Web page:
# [Solution] Shinju and the Lost Permutation solution codeforces

Shinju and the Lost Permutation solution codeforces – Shinju loves permutations very much! Today, she has borrowed a permutation 𝑝p from Juju to play with.

The 𝑖i-th cyclic shift of a permutation 𝑝p is a transformation on the permutation such that 𝑝=[𝑝1,𝑝2,,𝑝𝑛]p=[p1,p2,…,pn] will now become 𝑝=[𝑝𝑛𝑖+1,,𝑝𝑛,𝑝1,𝑝2,,𝑝𝑛𝑖]p=[pn−i+1,…,pn,p1,p2,…,pn−i].

# Shinju and the Lost Permutation solution codeforces

Let’s define the power of permutation 𝑝p as the number of distinct elements in the prefix maximums array 𝑏b of the permutation. The prefix maximums array 𝑏b is the array of length 𝑛n such that 𝑏𝑖=max(𝑝1,𝑝2,,𝑝𝑖)bi=max(p1,p2,…,pi). For example, the power of [1,2,5,4,6,3][1,2,5,4,6,3] is 44 since 𝑏=[1,2,5,5,6,6]b=[1,2,5,5,6,6] and there are 44 distinct elements in 𝑏b.

Unfortunately, Shinju has lost the permutation 𝑝p! The only information she remembers is an array 𝑐c, where 𝑐𝑖ci is the power of the (𝑖1)(i−1)-th cyclic shift of the permutation 𝑝p. She’s also not confident that she remembers it correctly, so she wants to know if her memory is good enough.

Given the array 𝑐c, determine if there exists a permutation 𝑝p that is consistent with 𝑐c. You do not have to construct the permutation 𝑝p.

A permutation is an array consisting of 𝑛n distinct integers from 11 to 𝑛n in arbitrary order. For example, [2,3,1,5,4][2,3,1,5,4] is a permutation, but [1,2,2][1,2,2] is not a permutation (22 appears twice in the array) and [1,3,4][1,3,4] is also not a permutation (𝑛=3n=3 but there is 44 in the array).

## Shinju and the Lost Permutation solution codeforces

The input consists of multiple test cases. The first line contains a single integer 𝑡t (1𝑡51031≤t≤5⋅103) — the number of test cases.

The first line of each test case contains an integer 𝑛n (1𝑛1051≤n≤105).

The second line of each test case contains 𝑛n integers 𝑐1,𝑐2,,𝑐𝑛c1,c2,…,cn (1𝑐𝑖𝑛1≤ci≤n).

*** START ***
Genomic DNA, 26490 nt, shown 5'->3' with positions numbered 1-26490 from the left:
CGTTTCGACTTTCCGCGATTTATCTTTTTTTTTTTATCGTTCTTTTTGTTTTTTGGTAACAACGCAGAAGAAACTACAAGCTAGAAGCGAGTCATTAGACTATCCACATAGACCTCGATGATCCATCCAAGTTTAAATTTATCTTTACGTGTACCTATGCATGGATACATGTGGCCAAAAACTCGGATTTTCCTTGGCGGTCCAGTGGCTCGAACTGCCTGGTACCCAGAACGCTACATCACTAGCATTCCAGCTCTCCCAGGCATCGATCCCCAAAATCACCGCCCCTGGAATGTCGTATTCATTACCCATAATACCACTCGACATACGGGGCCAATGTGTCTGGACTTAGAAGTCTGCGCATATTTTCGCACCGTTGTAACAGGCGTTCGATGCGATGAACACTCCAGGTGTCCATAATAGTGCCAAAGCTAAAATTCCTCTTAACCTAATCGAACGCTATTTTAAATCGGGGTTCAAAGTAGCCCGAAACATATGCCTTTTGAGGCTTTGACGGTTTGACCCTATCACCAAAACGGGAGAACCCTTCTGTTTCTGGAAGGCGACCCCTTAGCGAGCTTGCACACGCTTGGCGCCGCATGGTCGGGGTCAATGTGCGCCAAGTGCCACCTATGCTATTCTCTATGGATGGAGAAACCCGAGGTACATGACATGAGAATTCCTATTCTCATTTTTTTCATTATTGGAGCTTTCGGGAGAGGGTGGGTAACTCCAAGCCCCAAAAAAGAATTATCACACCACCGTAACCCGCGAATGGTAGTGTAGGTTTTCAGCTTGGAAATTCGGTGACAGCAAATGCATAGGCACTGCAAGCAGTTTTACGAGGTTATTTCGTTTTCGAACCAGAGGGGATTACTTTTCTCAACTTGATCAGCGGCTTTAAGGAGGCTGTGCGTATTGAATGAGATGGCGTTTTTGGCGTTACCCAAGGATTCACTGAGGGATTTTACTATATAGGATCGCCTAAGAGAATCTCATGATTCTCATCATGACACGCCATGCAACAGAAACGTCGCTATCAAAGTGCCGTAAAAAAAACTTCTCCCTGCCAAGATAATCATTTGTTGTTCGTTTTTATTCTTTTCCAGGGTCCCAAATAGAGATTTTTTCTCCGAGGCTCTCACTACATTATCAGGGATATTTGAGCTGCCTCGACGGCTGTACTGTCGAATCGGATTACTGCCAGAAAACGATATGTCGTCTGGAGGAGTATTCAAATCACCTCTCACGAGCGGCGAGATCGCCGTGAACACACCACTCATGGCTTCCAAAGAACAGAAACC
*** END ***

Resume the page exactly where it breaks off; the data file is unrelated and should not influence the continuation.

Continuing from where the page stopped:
It is guaranteed that the sum of 𝑛n over all test cases does not exceed 105105.

Output

For each test case, print “YES” if there is a permutation 𝑝p exists that satisfies the array 𝑐c, and “NO” otherwise.

You can output “YES” and “NO” in any case (for example, strings “yEs“, “yes“, “Yes” and “YES” will be recognized as a positive response).

Example
input

Copy
6
1
1
2
1 2
2
2 2
6
1 2 4 6 3 5
6
2 3 1 2 3 4
3
3 2 1


## Shinju and the Lost Permutation solution codeforces

output

Copy
YES
YES
NO
NO
YES
NO


### Shinju and the Lost Permutation solution codeforces Note

In the first test case, the permutation [1][1] satisfies the array 𝑐c.

In the second test case, the permutation [2,1][2,1] satisfies the array 𝑐c.

In the fifth test case, the permutation [5,1,2,4,6,3][5,1,2,4,6,3] satisfies the array 𝑐c. Let’s see why this is true.

• The zeroth cyclic shift of 𝑝p is [5,1,2,4,6,3][5,1,2,4,6,3]. Its power is 22 since 𝑏=[5,5,5,5,6,6]b=[5,5,5,5,6,6] and there are 22 distinct elements — 55 and 66.
• The first cyclic shift of 𝑝p is [3,5,1,2,4,6][3,5,1,2,4,6]. Its power is 33 since 𝑏=[3,5,5,5,5,6]b=[3,5,5,5,5,6].
• The second cyclic shift of 𝑝p is [6,3,5,1,2,4][6,3,5,1,2,4]. Its power is 11 since 𝑏=[6,6,6,6,6,6]b=[6,6,6,6,6,6].
• The third cyclic shift of 𝑝p is [4,6,3,5,1,2][4,6,3,5,1,2]. Its power is 22 since 𝑏=[4,6,6,6,6,6]b=[4,6,6,6,6,6].
• The fourth cyclic shift of 𝑝p is [2,4,6,3,5,1][2,4,6,3,5,1]. Its power is 33 since 𝑏=[2,4,6,6,6,6]b=[2,4,6,6,6,6].
• The fifth cyclic shift of 𝑝p is [1,2,4,6,3,5][1,2,4,6,3,5]. Its power is 44 since 𝑏=[1,2,4,6,6,6]b=[1,2,4,6,6,6].

Therefore, 𝑐=[2,3,1,2,3,4]c=[2,3,1,2,3,4].

In the third, fourth, and sixth testcases, we can show that there is no permutation that satisfies array 𝑐c.